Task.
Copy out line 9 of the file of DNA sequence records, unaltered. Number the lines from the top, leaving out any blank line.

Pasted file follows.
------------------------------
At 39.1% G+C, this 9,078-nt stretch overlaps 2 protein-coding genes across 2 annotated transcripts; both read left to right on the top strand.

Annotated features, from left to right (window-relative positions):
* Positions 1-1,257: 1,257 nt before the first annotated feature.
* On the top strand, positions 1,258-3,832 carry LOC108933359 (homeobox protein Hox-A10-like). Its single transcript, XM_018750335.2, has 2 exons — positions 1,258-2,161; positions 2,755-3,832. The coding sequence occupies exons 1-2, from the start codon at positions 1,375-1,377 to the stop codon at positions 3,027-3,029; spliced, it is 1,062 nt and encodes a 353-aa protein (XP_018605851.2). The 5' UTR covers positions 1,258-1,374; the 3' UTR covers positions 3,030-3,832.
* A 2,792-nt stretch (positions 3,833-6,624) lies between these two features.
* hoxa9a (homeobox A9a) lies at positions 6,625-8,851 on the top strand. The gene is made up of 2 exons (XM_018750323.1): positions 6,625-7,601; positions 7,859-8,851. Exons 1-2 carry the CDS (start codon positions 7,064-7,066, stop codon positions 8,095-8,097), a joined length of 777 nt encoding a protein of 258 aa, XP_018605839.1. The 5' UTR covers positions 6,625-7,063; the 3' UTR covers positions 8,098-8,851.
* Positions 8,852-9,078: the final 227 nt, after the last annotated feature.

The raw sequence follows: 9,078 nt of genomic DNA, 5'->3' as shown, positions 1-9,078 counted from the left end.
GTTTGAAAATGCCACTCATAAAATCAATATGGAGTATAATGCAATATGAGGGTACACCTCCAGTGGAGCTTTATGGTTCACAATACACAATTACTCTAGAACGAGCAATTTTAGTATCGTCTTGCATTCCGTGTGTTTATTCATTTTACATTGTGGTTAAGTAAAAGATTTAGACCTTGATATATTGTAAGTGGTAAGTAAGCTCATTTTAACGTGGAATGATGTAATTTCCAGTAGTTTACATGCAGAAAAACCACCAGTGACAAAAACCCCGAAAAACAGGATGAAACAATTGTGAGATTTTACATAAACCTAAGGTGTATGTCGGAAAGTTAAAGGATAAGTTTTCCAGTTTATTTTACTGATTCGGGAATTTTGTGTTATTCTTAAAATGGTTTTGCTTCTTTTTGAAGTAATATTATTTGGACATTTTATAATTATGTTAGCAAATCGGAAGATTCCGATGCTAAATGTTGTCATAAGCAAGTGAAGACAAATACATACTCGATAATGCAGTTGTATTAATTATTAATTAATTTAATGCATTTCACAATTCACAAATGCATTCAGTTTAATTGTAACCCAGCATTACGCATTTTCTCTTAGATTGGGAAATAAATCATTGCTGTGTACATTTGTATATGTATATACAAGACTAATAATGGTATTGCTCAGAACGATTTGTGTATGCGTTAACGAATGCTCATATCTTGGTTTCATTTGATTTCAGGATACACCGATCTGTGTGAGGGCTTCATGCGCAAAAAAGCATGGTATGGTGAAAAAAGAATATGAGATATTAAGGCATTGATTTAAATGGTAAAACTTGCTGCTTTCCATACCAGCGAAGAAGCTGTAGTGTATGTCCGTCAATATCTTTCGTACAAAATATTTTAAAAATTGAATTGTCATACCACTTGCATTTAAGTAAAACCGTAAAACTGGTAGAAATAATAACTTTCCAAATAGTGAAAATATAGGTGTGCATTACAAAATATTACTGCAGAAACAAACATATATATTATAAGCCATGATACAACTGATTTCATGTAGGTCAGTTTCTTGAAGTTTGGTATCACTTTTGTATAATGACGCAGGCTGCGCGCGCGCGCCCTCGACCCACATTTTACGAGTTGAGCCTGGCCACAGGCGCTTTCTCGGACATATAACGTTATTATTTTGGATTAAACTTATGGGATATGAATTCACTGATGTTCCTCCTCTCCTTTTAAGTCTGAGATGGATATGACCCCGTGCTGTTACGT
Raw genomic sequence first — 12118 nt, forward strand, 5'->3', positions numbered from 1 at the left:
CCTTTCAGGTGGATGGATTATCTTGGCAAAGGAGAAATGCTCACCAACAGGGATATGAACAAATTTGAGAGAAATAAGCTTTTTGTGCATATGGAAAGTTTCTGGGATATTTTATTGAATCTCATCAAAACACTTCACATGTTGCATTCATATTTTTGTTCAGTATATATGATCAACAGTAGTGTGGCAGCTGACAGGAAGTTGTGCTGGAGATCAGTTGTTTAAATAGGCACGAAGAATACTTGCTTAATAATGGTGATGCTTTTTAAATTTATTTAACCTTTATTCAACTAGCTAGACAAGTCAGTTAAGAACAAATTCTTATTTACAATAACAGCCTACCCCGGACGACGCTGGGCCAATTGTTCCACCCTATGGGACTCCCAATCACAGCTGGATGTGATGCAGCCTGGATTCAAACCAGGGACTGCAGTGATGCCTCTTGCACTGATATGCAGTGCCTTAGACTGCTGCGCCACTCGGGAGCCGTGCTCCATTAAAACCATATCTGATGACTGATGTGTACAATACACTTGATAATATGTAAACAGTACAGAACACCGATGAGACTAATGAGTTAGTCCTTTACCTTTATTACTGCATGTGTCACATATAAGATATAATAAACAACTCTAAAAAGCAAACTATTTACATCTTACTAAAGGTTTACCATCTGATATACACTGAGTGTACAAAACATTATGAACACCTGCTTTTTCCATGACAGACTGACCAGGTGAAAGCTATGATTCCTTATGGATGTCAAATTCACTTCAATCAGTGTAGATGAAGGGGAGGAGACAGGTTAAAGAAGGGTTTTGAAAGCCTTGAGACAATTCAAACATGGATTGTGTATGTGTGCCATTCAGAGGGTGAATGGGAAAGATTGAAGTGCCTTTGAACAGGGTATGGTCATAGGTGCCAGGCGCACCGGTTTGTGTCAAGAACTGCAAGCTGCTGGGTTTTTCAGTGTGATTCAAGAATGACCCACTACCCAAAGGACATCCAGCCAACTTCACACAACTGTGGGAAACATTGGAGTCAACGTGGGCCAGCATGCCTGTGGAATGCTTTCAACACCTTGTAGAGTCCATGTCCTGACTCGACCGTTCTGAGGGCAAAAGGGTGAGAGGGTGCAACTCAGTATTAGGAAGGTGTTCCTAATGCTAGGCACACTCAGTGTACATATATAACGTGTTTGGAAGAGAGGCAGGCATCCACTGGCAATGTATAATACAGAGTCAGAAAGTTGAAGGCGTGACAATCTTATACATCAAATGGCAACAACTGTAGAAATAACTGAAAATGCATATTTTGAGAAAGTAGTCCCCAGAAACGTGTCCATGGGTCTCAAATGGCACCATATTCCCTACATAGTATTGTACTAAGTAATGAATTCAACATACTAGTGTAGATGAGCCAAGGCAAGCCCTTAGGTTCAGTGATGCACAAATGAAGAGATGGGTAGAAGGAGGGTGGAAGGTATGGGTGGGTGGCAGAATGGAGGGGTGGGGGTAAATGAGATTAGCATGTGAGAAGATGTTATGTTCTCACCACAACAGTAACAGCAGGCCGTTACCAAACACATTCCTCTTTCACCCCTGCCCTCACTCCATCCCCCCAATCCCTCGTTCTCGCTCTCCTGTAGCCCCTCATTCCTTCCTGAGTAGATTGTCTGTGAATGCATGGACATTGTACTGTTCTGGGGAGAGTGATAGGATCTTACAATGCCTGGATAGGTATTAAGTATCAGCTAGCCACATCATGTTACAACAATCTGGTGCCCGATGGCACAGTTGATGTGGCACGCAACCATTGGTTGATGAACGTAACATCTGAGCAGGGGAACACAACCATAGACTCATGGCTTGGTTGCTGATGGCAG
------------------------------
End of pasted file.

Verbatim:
GTTTGAAAATGCCACTCATAAAATCAATATGGAGTATAATGCAATATGAGGGTACACCTCCAGTGGAGCTTTATGGTTCACAATACACAATTACTCTAGAACGAGCAATTTTAGTATCGTCTTGCATTCCGTGTGTTTATTCATTTTACATTGTGGTTAAGTAAAAGATTTAGACCTTGATATATTGTAAGTGGTAAGTAAGCTCATTTTAACGTGGAATGATGTAATTTCCAGTAGTTTACATGCAGAAAAACCACCAGTGACAAAAACCCCGAAAAACAGGATGAAACAATTGTGAGATTTTACATAAACCTAAGGTGTATGTCGGAAAGTTAAAGGATAAGTTTTCCAGTTTATTTTACTGATTCGGGAATTTTGTGTTATTCTTAAAATGGTTTTGCTTCTTTTTGAAGTAATATTATTTGGACATTTTATAATTATGTTAGCAAATCGGAAGATTCCGATGCTAAATGTTGTCATAAGCAAGTGAAGACAAATACATACTCGATAATGCAGTTGTATTAATTATTAATTAATTTAATGCATTTCACAATTCACAAATGCATTCAGTTTAATTGTAACCCAGCATTACGCATTTTCTCTTAGATTGGGAAATAAATCATTGCTGTGTACATTTGTATATGTATATACAAGACTAATAATGGTATTGCTCAGAACGATTTGTGTATGCGTTAACGAATGCTCATATCTTGGTTTCATTTGATTTCAGGATACACCGATCTGTGTGAGGGCTTCATGCGCAAAAAAGCATGGTATGGTGAAAAAAGAATATGAGATATTAAGGCATTGATTTAAATGGTAAAACTTGCTGCTTTCCATACCAGCGAAGAAGCTGTAGTGTATGTCCGTCAATATCTTTCGTACAAAATATTTTAAAAATTGAATTGTCATACCACTTGCATTTAAGTAAAACCGTAAAACTGGTAGAAATAATAACTTTCCAAATAGTGAAAATATAGGTGTGCATTACAAAATATTACTGCAGAAACAAACATATATATTATAAGCCATGATACAACTGATTTCATGTAGGTCAGTTTCTTGAAGTTTGGTATCACTTTTGTATAATGACGCAGGCTGCGCGCGCGCGCCCTCGACCCACATTTTACGAGTTGAGCCTGGCCACAGGCGCTTTCTCGGACATATAACGTTATTATTTTGGATTAAACTTATGGGATATGAATTCACTGATGTTCCTCCTCTCCTTTTAAGTCTGAGATGGATATGACCCCGTGCTGTTACGT